Housing Inventory
Housing inventory data is published quarterly by the US Bureau of Censu (more). The data is displayed as the # of Homes/Structures and is the seasonally adjusted annual rate.
Q3 2022 Q2 2022 Q1 2022 Q4 2021
All Housing Units 143,613,000 143,276,000 142,406,000 142,100,000
Vacant 15,306,000 15,286,000 14,975,000 15,185,000
Year Round Vacant 11,706,000 11,664,000 11,211,000 11,671,000
For Rent 2,824,000 2,643,000 2,644,000 2,722,000
For Sale Only 751,000 714,000 726,000 722,000
Rented or Sold 989,000 1,077,000 945,000 1,220,000
Held Off Market 7,142,000 7,230,000 6,896,000 7,008,000
Seasonal 3,600,000 3,622,000 3,765,000 3,514,000
Total Occupied 128,307,000 127,990,000 127,430,000 126,914,000
Owner Occupied 84,732,000 84,214,000 83,478,000 82,948,000
Renter Occupied 43,575,000 43,776,000 43,952,000 43,967,000
About This Data

The total number of all housing units is a statistic derived from the Housing Vacancy Survey, which is a supplement to the Current Population Survey.

A housing unit is a house, an apartment, a group of rooms, or a single room occupied or intended for occupancy as separate living quarters. Separate living quarters are those in which the occupants do not live and eat with other persons in the structure and which have direct access from the outside of the building or through a common hall.

Number of Housing Units in Structure. A structure is a separate building which either has open space on all four sides or is separated from other structures by dividing walls that extend from ground to roof. In double houses, row houses, and houses attached to nonresidential structures, each building is a structure if the common wall between them goes from ground to roof. Sheds and private garages which adjoin houses are not counted as separate structures. In apartment developments, each building with open space on all sides is considered a separate structure. The count of housing units in a structure is the total number of units in the structure, both occupied and vacant units. In the tabulations, occupied mobile homes or trailers, tents, and boats are included in the category one housing unit in structure.

Foreclosures may be in any of the housing stock categories on Table 3 (Estimates of the Total Housing Inventory for the United States) of the press release. They could still be occupied by the owner, or still be occupied by the renter, making them "owner occupied" or "renter occupied", respectively.

They could also be vacant and available for sale or for rent. If the unit is classified as "vacant for sale only", it will be included in the "vacant for sale" category. If the unit is for rent or "for sale OR rent, " it will be included in the "vacant for rent" category.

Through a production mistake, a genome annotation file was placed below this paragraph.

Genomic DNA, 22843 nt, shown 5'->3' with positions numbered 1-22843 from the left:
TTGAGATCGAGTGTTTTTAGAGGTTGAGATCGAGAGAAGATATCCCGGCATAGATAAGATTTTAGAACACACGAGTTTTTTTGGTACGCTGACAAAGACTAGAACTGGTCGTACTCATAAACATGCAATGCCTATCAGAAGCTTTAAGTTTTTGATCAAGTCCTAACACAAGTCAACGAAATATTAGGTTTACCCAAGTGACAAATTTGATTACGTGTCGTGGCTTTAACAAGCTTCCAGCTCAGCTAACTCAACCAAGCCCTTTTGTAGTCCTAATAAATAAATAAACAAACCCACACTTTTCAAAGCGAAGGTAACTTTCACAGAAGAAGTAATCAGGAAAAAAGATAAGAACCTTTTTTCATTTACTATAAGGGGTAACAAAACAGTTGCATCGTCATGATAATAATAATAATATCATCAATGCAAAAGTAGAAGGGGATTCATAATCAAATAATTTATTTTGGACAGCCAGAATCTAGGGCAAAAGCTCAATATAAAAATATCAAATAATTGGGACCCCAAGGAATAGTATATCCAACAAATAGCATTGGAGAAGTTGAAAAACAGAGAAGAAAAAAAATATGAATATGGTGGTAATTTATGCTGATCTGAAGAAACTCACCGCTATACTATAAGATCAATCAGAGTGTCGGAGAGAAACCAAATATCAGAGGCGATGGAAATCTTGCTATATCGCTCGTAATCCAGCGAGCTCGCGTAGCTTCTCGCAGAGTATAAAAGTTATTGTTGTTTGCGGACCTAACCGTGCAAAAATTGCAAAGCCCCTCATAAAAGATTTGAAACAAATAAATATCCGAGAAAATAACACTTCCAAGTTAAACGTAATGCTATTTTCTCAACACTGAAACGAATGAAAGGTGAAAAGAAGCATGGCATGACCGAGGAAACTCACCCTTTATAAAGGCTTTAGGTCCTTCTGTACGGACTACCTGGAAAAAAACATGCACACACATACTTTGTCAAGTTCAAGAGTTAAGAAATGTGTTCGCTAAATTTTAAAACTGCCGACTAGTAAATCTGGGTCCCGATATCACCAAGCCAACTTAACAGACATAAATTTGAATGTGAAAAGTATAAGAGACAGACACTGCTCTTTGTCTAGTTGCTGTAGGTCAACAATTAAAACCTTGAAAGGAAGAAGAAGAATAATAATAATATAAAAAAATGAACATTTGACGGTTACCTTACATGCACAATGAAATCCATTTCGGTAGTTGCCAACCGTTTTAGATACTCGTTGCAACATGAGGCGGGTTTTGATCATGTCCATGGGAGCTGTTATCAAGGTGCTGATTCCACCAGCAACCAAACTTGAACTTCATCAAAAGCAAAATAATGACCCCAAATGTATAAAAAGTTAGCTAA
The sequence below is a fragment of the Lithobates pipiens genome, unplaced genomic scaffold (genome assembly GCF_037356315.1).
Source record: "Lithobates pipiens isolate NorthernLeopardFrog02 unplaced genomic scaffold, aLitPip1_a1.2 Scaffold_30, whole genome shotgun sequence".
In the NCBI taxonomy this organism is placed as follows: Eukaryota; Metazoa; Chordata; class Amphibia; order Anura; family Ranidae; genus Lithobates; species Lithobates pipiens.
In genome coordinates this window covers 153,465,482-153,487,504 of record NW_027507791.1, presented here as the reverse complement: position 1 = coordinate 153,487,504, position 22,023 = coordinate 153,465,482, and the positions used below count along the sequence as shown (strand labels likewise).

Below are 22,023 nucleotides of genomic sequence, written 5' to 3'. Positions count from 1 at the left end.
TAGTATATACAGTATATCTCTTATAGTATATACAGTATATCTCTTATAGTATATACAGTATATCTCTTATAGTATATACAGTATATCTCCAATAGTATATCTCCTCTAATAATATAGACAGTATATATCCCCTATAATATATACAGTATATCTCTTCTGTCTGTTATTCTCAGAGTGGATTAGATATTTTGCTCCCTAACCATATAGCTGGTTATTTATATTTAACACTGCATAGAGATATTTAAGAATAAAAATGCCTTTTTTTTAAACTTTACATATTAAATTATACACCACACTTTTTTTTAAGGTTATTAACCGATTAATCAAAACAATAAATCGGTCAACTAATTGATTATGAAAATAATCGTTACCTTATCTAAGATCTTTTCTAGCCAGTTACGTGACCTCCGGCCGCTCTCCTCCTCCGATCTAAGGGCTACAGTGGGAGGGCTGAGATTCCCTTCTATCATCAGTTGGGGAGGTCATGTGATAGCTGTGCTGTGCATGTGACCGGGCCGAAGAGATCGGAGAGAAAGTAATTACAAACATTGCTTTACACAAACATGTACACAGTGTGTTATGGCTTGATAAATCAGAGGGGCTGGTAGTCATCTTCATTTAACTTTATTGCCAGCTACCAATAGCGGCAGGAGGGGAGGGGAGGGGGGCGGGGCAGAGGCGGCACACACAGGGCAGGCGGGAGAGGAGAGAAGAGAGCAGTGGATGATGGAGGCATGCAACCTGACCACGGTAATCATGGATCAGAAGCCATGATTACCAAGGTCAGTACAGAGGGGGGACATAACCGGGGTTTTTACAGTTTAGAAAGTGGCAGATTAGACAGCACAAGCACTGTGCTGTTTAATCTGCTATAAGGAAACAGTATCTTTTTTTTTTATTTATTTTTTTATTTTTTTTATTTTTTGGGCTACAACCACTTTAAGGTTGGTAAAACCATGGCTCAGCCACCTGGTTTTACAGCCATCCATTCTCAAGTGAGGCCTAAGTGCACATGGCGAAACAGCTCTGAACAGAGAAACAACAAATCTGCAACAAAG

Many foreclosures will be in the "vacant other" category, because they are neither for sale or for rent - they are still in the foreclosure process and tied up in legal proceedings, or being held off the market until the legal owner of the property decides what to do. In addition, it is possible the unit could be undergoing repair for future use. Also included in the "vacant other" category are units "for occasional use" and units "temporarily occupied by persons with usual residence elsewhere", both of which may contain foreclosures. Foreclosures could also be included in the seasonal category, depending on the specific situation.

In conclusion, foreclosed properties may appear in all of the housing unit categories, not just the "vacant for sale" category

Geographic regions. The four major regions of the United States for which data are presented in this report represent groups of States as follows:

Northeast: Connecticut, Maine, Massachusetts, New Hampshire, Rhode Island, Vermont, New Jersey, New York, Pennsylvania.

Midwest: Illinois, Indiana, Michigan, Ohio, Wisconsin, Iowa, Kansas, Minnesota, Missouri, Nebraska, North Dakota, South Dakota.

South: Delaware, District of Columbia, Florida, Georgia, Maryland, North Carolina, South Carolina, Virginia, West Virginia, Alabama, Kentucky, Mississippi, Tennessee, Arkansas, Louisiana, Oklahoma, Texas.

West: Arizona, Colorado, Idaho, Montana, Nevada, New Mexico, Utah, Wyoming, Alaska, California, Hawaii, Oregon, Washington.